Last week, Google unveiled a built-in virtual Braille keyboard for their blind and visually impaired users . The feature — named the TalkBack keyboard — has been enabled on devices running Android 5.0 or later on Thursday.
The keyboard has six keys, each representing the dots used to create letters, numbers, and symbols in Braille script. Users can type the letter “A” for example by pressing the button labeled “1”, and the letter “B” by pressing buttons 1 and 2 at the same time. In Braille, ‘A’ is represented as a dot and ‘B’ as two dots side-by-side. In a blog post last week, Google stated that anyone who has already used Braille will be familiar with the new program.
“As part of our mission to make the world’s information universally accessible,” the post said, “we hope this keyboard can broadly expand Braille literacy and exposure among blind and low-vision people.”
To activate the keyboard, users have to go to the Accessibility section in Android Settings. Google says grades 1 and 2 in Braille are supported, meaning it can convey fundamental letters and characters as well as phonetic symbols, punctuation, formatting marks, contractions, and abbreviations.
Feedback is provided to the users as they type; this can be a spoken letter, word, other types of audio cues, or vibrations. Gesture functionality has been implemented to delete letters, whole words, start a new line, and sending the text.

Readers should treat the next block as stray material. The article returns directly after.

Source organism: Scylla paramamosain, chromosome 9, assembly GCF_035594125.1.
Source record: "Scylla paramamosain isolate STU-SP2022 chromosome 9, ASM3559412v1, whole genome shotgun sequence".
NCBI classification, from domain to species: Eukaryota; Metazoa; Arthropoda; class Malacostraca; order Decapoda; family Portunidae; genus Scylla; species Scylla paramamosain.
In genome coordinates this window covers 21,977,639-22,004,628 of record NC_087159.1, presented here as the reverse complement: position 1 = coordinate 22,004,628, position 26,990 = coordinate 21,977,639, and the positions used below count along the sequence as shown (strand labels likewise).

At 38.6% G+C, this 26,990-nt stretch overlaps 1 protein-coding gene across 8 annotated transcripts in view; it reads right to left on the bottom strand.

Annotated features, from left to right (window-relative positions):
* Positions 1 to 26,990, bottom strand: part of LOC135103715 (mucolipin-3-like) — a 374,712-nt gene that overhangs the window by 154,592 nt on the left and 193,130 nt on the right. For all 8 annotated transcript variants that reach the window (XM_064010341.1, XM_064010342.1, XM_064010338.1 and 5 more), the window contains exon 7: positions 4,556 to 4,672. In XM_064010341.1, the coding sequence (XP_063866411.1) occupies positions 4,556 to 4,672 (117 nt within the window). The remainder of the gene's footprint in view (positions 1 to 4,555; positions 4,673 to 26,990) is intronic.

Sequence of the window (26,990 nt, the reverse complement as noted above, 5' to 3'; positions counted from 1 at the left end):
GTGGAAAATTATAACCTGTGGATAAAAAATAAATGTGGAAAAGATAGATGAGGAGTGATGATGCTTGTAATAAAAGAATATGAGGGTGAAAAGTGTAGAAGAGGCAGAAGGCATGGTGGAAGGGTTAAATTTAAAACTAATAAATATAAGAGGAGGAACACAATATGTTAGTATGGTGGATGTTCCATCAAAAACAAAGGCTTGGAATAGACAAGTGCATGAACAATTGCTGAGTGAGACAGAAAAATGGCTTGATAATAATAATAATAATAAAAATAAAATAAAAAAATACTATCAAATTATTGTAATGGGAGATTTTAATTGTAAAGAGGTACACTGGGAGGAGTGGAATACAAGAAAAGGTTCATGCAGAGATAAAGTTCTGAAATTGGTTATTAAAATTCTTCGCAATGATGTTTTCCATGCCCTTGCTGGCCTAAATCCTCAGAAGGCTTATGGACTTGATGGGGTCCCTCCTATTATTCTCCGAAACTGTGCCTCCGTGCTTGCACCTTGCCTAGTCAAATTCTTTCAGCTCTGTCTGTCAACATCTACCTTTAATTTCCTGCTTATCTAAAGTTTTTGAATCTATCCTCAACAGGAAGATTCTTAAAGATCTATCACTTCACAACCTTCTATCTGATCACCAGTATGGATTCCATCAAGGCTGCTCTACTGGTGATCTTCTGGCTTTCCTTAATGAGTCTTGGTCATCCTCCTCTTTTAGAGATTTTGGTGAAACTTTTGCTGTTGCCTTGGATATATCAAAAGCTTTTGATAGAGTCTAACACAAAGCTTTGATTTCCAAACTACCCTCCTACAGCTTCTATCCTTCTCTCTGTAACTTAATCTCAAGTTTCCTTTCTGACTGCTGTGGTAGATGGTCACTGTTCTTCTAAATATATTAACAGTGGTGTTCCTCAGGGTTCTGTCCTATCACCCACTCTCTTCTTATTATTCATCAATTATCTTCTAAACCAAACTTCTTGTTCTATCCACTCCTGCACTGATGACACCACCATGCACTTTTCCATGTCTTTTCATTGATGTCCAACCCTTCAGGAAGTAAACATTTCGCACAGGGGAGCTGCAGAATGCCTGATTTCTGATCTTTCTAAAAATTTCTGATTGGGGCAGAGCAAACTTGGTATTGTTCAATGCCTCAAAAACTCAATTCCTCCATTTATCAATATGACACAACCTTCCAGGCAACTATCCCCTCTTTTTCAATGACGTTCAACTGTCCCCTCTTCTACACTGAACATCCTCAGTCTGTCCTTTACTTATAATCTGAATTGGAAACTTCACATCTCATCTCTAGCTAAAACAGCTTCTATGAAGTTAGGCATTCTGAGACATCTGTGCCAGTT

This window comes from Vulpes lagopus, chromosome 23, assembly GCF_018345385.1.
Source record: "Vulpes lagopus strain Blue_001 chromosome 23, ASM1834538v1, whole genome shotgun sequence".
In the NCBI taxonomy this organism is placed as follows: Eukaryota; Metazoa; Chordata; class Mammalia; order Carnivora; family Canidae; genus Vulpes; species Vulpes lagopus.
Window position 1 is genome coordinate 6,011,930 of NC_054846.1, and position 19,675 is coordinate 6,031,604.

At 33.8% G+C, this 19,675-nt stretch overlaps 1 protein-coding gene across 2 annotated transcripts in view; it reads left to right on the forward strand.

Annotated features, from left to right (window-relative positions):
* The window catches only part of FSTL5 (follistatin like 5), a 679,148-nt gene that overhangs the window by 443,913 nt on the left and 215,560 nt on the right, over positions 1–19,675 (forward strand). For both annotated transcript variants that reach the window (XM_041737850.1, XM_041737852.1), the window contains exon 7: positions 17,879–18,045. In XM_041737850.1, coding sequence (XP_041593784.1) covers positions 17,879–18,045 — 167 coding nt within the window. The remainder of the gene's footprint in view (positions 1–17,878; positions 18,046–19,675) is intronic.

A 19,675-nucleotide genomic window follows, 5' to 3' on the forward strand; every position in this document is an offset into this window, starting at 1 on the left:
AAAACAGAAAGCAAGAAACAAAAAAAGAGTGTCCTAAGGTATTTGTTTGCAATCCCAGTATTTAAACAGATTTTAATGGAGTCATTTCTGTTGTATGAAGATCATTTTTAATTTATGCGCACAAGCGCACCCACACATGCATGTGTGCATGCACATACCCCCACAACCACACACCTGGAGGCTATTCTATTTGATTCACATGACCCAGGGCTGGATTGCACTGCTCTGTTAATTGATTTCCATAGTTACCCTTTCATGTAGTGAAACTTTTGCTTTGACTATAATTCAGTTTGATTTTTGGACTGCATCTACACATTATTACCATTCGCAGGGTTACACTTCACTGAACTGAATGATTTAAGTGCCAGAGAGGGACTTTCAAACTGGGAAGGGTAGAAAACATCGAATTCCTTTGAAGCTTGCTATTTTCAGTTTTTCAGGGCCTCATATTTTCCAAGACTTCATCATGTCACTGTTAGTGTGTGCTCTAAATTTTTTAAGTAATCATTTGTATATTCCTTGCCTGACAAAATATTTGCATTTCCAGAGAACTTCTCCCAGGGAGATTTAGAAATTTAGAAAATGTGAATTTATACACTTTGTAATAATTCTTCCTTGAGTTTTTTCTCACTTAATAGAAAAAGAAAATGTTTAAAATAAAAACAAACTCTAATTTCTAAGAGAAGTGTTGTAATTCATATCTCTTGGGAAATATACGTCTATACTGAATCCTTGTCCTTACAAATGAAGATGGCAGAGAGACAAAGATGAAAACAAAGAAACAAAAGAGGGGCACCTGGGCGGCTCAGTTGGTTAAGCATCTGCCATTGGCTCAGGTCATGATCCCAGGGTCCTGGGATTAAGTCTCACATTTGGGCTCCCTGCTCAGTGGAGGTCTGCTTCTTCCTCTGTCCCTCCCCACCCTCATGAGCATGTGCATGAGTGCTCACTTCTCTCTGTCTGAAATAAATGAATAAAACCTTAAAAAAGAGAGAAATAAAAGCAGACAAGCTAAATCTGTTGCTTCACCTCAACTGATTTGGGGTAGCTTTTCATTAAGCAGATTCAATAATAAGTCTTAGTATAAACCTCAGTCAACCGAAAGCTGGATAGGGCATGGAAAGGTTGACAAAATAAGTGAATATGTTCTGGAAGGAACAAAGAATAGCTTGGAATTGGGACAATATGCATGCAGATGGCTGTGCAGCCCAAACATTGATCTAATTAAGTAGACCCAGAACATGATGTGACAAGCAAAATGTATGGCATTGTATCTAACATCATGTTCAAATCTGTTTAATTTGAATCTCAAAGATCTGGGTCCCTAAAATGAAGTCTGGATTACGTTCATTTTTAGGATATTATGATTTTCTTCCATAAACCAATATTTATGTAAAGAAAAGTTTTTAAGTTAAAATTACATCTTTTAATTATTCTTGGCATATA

For now, the program is available only in English, but Google hopes to expand on it soon. But, whichever language it operates in, the keyboard is definitely a step in the right direction. Our societies revolve heavily around sight, but this isn’t readily obvious to those who aren’t visually impaired. Such users, for example, can’t make heads or tails of the touchscreen keyboards on smartphones and have long had to rely on physical keyboards connected to their computers to allow them to type in Braille. According to the American Foundation for the Blind, such equipment costs between $3,500 and $15,000.
Google’s first attempt to assist visually impaired users came in 2018 with Voice Access which allows for control of the device using only voice commands. When initiated, numbers appear on-screen next to any actionable options such as clicking, saving, deleting and sending. Google then added a feature to their web browser that recognizes images and uses artificial intelligence to describe what appears in those images.
This was meant to help visually impaired people better understand and navigate the information their device was showing. Previously, visually impaired users would hear only that “an image” or “unlabeled graphic” is present. Live Caption, a program that generates real-time captioning for videos, podcasts, and audio messages introduced last fall is another feature they highlight meant to help such users enjoy their devices to the fullest.